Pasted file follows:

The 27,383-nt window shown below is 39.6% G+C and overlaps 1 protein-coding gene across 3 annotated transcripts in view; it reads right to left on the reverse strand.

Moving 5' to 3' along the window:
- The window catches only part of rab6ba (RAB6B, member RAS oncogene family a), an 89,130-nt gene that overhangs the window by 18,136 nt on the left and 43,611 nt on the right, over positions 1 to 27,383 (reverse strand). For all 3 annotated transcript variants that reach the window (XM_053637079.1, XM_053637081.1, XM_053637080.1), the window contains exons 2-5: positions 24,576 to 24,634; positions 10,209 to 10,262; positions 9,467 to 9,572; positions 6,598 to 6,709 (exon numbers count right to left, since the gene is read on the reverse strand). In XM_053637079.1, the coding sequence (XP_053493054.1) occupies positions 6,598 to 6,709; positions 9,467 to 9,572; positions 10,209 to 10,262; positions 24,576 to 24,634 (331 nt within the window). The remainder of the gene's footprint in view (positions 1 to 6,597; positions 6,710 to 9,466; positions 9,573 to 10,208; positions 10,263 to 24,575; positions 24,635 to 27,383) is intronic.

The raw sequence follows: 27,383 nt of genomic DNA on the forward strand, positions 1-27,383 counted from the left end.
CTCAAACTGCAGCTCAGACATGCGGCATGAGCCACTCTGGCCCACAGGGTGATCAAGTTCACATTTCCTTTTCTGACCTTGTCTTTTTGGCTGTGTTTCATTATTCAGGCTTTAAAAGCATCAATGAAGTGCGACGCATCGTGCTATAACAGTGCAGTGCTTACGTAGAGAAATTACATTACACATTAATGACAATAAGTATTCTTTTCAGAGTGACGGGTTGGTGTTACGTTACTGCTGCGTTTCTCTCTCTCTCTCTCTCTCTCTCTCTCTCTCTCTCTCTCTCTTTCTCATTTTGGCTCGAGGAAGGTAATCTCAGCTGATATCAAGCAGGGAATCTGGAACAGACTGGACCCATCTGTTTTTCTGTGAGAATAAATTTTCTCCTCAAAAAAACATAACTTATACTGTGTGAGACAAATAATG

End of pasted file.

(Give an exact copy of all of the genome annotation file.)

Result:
The 27,383-nt window shown below is 39.6% G+C and overlaps 1 protein-coding gene across 3 annotated transcripts in view; it reads right to left on the reverse strand.

Moving 5' to 3' along the window:
- The window catches only part of rab6ba (RAB6B, member RAS oncogene family a), an 89,130-nt gene that overhangs the window by 18,136 nt on the left and 43,611 nt on the right, over positions 1 to 27,383 (reverse strand). For all 3 annotated transcript variants that reach the window (XM_053637079.1, XM_053637081.1, XM_053637080.1), the window contains exons 2-5: positions 24,576 to 24,634; positions 10,209 to 10,262; positions 9,467 to 9,572; positions 6,598 to 6,709 (exon numbers count right to left, since the gene is read on the reverse strand). In XM_053637079.1, the coding sequence (XP_053493054.1) occupies positions 6,598 to 6,709; positions 9,467 to 9,572; positions 10,209 to 10,262; positions 24,576 to 24,634 (331 nt within the window). The remainder of the gene's footprint in view (positions 1 to 6,597; positions 6,710 to 9,466; positions 9,573 to 10,208; positions 10,263 to 24,575; positions 24,635 to 27,383) is intronic.

The raw sequence follows: 27,383 nt of genomic DNA on the forward strand, positions 1-27,383 counted from the left end.
CTCAAACTGCAGCTCAGACATGCGGCATGAGCCACTCTGGCCCACAGGGTGATCAAGTTCACATTTCCTTTTCTGACCTTGTCTTTTTGGCTGTGTTTCATTATTCAGGCTTTAAAAGCATCAATGAAGTGCGACGCATCGTGCTATAACAGTGCAGTGCTTACGTAGAGAAATTACATTACACATTAATGACAATAAGTATTCTTTTCAGAGTGACGGGTTGGTGTTACGTTACTGCTGCGTTTCTCTCTCTCTCTCTCTCTCTCTCTCTCTCTCTCTCTCTCTCTTTCTCATTTTGGCTCGAGGAAGGTAATCTCAGCTGATATCAAGCAGGGAATCTGGAACAGACTGGACCCATCTGTTTTTCTGTGAGAATAAATTTTCTCCTCAAAAAAACATAACTTATACTGTGTGAGACAAATAATG